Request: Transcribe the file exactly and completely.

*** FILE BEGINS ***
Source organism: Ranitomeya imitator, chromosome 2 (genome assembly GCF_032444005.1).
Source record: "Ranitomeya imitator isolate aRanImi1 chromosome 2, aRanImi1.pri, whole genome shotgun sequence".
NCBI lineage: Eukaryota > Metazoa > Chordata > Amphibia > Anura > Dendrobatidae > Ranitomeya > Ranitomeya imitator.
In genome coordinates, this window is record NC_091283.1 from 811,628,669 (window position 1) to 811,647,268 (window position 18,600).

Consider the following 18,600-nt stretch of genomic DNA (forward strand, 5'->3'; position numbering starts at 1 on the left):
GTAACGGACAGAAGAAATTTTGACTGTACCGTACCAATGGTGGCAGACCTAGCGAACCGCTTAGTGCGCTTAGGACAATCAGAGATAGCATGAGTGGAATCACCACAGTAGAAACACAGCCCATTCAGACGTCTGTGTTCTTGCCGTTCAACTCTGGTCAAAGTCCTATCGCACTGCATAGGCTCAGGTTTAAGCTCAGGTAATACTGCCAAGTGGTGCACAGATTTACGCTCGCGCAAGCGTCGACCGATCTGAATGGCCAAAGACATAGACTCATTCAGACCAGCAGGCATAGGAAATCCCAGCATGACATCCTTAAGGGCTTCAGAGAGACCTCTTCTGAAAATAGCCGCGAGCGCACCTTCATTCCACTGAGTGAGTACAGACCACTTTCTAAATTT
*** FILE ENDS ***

Source organism: Ranitomeya imitator, chromosome 2 (genome assembly GCF_032444005.1).
Source record: "Ranitomeya imitator isolate aRanImi1 chromosome 2, aRanImi1.pri, whole genome shotgun sequence".
NCBI lineage: Eukaryota > Metazoa > Chordata > Amphibia > Anura > Dendrobatidae > Ranitomeya > Ranitomeya imitator.
In genome coordinates, this window is record NC_091283.1 from 811,628,669 (window position 1) to 811,647,268 (window position 18,600).

Consider the following 18,600-nt stretch of genomic DNA (forward strand, 5'->3'; position numbering starts at 1 on the left):
GTAACGGACAGAAGAAATTTTGACTGTACCGTACCAATGGTGGCAGACCTAGCGAACCGCTTAGTGCGCTTAGGACAATCAGAGATAGCATGAGTGGAATCACCACAGTAGAAACACAGCCCATTCAGACGTCTGTGTTCTTGCCGTTCAACTCTGGTCAAAGTCCTATCGCACTGCATAGGCTCAGGTTTAAGCTCAGGTAATACTGCCAAGTGGTGCACAGATTTACGCTCGCGCAAGCGTCGACCGATCTGAATGGCCAAAGACATAGACTCATTCAGACCAGCAGGCATAGGAAATCCCAGCATGACATCCTTAAGGGCTTCAGAGAGACCTCTTCTGAAAATAGCCGCGAGCGCACCTTCATTCCACTGAGTGAGTACAGACCACTTTCTAAATTT